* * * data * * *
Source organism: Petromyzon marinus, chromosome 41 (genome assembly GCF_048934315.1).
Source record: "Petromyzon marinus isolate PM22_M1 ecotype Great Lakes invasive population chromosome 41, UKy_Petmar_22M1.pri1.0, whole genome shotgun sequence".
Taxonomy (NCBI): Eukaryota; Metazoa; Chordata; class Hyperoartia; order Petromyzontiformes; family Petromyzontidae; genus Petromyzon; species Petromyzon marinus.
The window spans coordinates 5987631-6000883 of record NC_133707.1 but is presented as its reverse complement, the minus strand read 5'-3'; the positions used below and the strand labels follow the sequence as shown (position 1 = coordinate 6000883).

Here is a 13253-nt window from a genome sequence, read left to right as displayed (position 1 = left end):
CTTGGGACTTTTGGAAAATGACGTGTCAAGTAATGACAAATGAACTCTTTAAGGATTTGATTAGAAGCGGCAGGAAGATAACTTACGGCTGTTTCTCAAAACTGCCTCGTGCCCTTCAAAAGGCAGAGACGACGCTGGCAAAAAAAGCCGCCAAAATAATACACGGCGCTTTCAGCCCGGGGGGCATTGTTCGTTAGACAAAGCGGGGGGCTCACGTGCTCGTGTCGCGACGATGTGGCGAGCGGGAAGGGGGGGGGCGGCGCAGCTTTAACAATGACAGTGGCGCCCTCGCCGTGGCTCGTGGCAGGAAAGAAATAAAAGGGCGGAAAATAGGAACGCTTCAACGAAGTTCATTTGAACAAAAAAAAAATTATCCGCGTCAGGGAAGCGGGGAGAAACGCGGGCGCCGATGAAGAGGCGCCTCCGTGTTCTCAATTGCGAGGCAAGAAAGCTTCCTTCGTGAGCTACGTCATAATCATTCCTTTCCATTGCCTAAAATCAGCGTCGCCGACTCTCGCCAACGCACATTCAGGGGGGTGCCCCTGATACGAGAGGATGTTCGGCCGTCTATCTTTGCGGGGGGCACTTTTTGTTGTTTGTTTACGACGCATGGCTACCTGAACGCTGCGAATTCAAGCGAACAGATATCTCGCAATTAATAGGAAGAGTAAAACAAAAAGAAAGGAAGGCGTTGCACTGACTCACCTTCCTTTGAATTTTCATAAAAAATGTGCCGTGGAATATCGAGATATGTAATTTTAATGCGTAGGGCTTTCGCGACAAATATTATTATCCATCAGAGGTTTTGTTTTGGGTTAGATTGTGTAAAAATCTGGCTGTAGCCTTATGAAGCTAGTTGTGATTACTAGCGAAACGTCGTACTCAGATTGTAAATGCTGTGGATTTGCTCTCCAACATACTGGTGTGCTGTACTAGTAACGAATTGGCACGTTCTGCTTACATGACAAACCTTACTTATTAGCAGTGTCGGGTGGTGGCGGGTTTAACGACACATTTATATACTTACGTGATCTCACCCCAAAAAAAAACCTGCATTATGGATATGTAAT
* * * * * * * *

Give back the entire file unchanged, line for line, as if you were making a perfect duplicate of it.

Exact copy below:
Source organism: Petromyzon marinus, chromosome 41 (genome assembly GCF_048934315.1).
Source record: "Petromyzon marinus isolate PM22_M1 ecotype Great Lakes invasive population chromosome 41, UKy_Petmar_22M1.pri1.0, whole genome shotgun sequence".
Taxonomy (NCBI): Eukaryota; Metazoa; Chordata; class Hyperoartia; order Petromyzontiformes; family Petromyzontidae; genus Petromyzon; species Petromyzon marinus.
The window spans coordinates 5987631-6000883 of record NC_133707.1 but is presented as its reverse complement, the minus strand read 5'-3'; the positions used below and the strand labels follow the sequence as shown (position 1 = coordinate 6000883).

Here is a 13253-nt window from a genome sequence, read left to right as displayed (position 1 = left end):
CTTGGGACTTTTGGAAAATGACGTGTCAAGTAATGACAAATGAACTCTTTAAGGATTTGATTAGAAGCGGCAGGAAGATAACTTACGGCTGTTTCTCAAAACTGCCTCGTGCCCTTCAAAAGGCAGAGACGACGCTGGCAAAAAAAGCCGCCAAAATAATACACGGCGCTTTCAGCCCGGGGGGCATTGTTCGTTAGACAAAGCGGGGGGCTCACGTGCTCGTGTCGCGACGATGTGGCGAGCGGGAAGGGGGGGGGCGGCGCAGCTTTAACAATGACAGTGGCGCCCTCGCCGTGGCTCGTGGCAGGAAAGAAATAAAAGGGCGGAAAATAGGAACGCTTCAACGAAGTTCATTTGAACAAAAAAAAAATTATCCGCGTCAGGGAAGCGGGGAGAAACGCGGGCGCCGATGAAGAGGCGCCTCCGTGTTCTCAATTGCGAGGCAAGAAAGCTTCCTTCGTGAGCTACGTCATAATCATTCCTTTCCATTGCCTAAAATCAGCGTCGCCGACTCTCGCCAACGCACATTCAGGGGGGTGCCCCTGATACGAGAGGATGTTCGGCCGTCTATCTTTGCGGGGGGCACTTTTTGTTGTTTGTTTACGACGCATGGCTACCTGAACGCTGCGAATTCAAGCGAACAGATATCTCGCAATTAATAGGAAGAGTAAAACAAAAAGAAAGGAAGGCGTTGCACTGACTCACCTTCCTTTGAATTTTCATAAAAAATGTGCCGTGGAATATCGAGATATGTAATTTTAATGCGTAGGGCTTTCGCGACAAATATTATTATCCATCAGAGGTTTTGTTTTGGGTTAGATTGTGTAAAAATCTGGCTGTAGCCTTATGAAGCTAGTTGTGATTACTAGCGAAACGTCGTACTCAGATTGTAAATGCTGTGGATTTGCTCTCCAACATACTGGTGTGCTGTACTAGTAACGAATTGGCACGTTCTGCTTACATGACAAACCTTACTTATTAGCAGTGTCGGGTGGTGGCGGGTTTAACGACACATTTATATACTTACGTGATCTCACCCCAAAAAAAAACCTGCATTATGGATATGTAAT